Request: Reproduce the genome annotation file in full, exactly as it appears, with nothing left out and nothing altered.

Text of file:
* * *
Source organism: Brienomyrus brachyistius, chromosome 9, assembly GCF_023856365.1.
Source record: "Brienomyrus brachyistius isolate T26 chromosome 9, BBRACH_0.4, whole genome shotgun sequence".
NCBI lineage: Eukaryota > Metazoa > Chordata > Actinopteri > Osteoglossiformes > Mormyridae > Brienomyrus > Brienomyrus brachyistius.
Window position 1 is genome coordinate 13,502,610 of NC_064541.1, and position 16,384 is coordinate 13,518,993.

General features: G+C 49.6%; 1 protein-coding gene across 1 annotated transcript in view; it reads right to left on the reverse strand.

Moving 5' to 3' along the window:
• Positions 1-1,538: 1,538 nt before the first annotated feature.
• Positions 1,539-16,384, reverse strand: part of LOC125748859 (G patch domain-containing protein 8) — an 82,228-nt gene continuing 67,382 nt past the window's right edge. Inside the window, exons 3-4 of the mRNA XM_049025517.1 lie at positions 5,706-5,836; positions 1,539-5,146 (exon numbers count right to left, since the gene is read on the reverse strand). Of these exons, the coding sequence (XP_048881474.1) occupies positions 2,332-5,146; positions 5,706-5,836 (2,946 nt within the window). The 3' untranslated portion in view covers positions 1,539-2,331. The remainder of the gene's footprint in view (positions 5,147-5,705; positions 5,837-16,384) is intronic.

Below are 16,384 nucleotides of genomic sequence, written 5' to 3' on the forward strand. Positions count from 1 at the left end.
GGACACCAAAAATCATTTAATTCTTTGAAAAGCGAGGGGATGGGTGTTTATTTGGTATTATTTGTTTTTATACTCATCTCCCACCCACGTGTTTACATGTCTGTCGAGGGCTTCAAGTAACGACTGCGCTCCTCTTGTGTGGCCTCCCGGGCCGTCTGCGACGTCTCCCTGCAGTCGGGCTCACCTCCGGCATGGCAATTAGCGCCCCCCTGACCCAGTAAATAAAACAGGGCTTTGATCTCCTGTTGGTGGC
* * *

Source organism: Brienomyrus brachyistius, chromosome 9, assembly GCF_023856365.1.
Source record: "Brienomyrus brachyistius isolate T26 chromosome 9, BBRACH_0.4, whole genome shotgun sequence".
NCBI lineage: Eukaryota > Metazoa > Chordata > Actinopteri > Osteoglossiformes > Mormyridae > Brienomyrus > Brienomyrus brachyistius.
Window position 1 is genome coordinate 13,502,610 of NC_064541.1, and position 16,384 is coordinate 13,518,993.

General features: G+C 49.6%; 1 protein-coding gene across 1 annotated transcript in view; it reads right to left on the reverse strand.

Moving 5' to 3' along the window:
• Positions 1-1,538: 1,538 nt before the first annotated feature.
• Positions 1,539-16,384, reverse strand: part of LOC125748859 (G patch domain-containing protein 8) — an 82,228-nt gene continuing 67,382 nt past the window's right edge. Inside the window, exons 3-4 of the mRNA XM_049025517.1 lie at positions 5,706-5,836; positions 1,539-5,146 (exon numbers count right to left, since the gene is read on the reverse strand). Of these exons, the coding sequence (XP_048881474.1) occupies positions 2,332-5,146; positions 5,706-5,836 (2,946 nt within the window). The 3' untranslated portion in view covers positions 1,539-2,331. The remainder of the gene's footprint in view (positions 5,147-5,705; positions 5,837-16,384) is intronic.

Below are 16,384 nucleotides of genomic sequence, written 5' to 3' on the forward strand. Positions count from 1 at the left end.
GGACACCAAAAATCATTTAATTCTTTGAAAAGCGAGGGGATGGGTGTTTATTTGGTATTATTTGTTTTTATACTCATCTCCCACCCACGTGTTTACATGTCTGTCGAGGGCTTCAAGTAACGACTGCGCTCCTCTTGTGTGGCCTCCCGGGCCGTCTGCGACGTCTCCCTGCAGTCGGGCTCACCTCCGGCATGGCAATTAGCGCCCCCCTGACCCAGTAAATAAAACAGGGCTTTGATCTCCTGTTGGTGGC